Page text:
- Diana Schneidman
Speak your truth, live your truth, the freelance way
Recent research alerts us to a serious and genuine problem in the workplace: Employees can’t speak up about problems, which loses organizations their time and money. The problem is so pervasive it’s a disaster. And the solution is freelancing. (Keep reading for justification.)
Dimensions of the problem
Joseph Grenny and David Maxfield, authors of the bestseller Crucial Conversations, report that these conversation failures are rampant and costly.
They observe that only one percent of employees surveyed feel “confident in voicing their concerns in crucial moments.” In practice, this means that staff won’t challenge senior management. They endure long meetings without pointing out problems, fallacies, errors in judgment, and coworkers who are not pulling their weight.
Workers may gripe to others of similar rank . . . and they certainly spend hours stewing . . . but they don’t dare speak up when it counts for fear of their careers falling apart.
The authors find five common conversations that are not held, or at least, not held effectively:
Prickly peers, including bullies and those who resist feedback and input. Sometimes they withhold information or disrespect coworkers.
Ticking time bonds, defined as failing to point out when proposals and procedures are incorrect or poorly reasoned.
Lazy and incompetent colleagues who bring down the work of others.
Abusive bosses who use their position to control while suppressing open communications.
Management failure. Poor management practices, combined with a lack of safety for employees to voice concerns.
Certainly we’ve all observed such problems but let’s consider the biggest problem: 99% of employees do not feel confident in voicing their concerns in crucial moments. Why?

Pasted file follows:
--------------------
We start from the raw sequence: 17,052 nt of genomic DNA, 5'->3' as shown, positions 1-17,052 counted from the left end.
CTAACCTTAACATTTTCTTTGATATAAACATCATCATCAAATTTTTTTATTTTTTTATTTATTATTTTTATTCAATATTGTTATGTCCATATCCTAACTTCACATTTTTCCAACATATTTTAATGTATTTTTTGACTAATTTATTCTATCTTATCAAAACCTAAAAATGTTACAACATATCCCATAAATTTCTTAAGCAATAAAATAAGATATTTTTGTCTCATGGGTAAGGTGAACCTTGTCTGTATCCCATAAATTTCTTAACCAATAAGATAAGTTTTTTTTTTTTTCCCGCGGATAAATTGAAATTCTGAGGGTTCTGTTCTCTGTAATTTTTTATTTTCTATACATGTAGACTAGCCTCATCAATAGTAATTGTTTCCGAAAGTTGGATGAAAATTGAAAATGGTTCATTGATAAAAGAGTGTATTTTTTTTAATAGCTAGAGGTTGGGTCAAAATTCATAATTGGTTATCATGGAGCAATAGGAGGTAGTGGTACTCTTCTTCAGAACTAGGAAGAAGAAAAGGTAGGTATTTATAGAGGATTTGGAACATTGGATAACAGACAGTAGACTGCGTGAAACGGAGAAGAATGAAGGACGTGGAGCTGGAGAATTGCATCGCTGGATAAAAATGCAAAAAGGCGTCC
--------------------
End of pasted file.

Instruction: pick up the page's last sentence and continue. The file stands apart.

The survey report doesn’t answer this question, but here’s one reason for starters: in the U.S. employees can be fired at will for any reason that does not involve discrimination against a protected class, (e.g., race, gender, religion, etc.)
The solution? Freelancing.
The media portray freelancers as spoiled children (of all ages) who have to have everything their own way and relish the opportunity to live as immaturely as they wish.
If I read one more thing about how the best people are ditching THE M-A-N so they can enjoy the wonderful freelance life they deserve, complete with total freedom and the flood of money they so richly deserve, I think I’ll puke.
The J-O-B is so oppressive, goes the logic, while self-employment is fun, fun, fun for those of us superior people with the ambition and smarts to take the leap.
Freelancing gives us the opportunity to work mere hours a week, it is implied—unless you read other expert freelancers who claim to toil 70 to 80 hours. No one, it seems, puts in 40 hours and achieves work / life balance.
Freelancing: A more mature picture
But perhaps the real reason is how intolerable the communications climate is at so many companies. Workers must stand by and watch the train wreck approaching. Disaster is on the way.
Furthermore, the risk of speaking up is so great they can’t say anything. Yet they also may be let go or be the fall guy when disaster strikes.
If so many people fear speaking up, the problem must be real. It’s not just a few chickens among the many.
Thank God for the freelance option
This means that freelancing is, in part, a revolt away from the stultifying corporate client. We leave for self-preservation and the right to speak up without throwing away our sole income source.
This is a very realistic key to the freelancing decision, quite apart from that blissful freedom freelancers supposedly enjoy.
Originally posted 1-22-17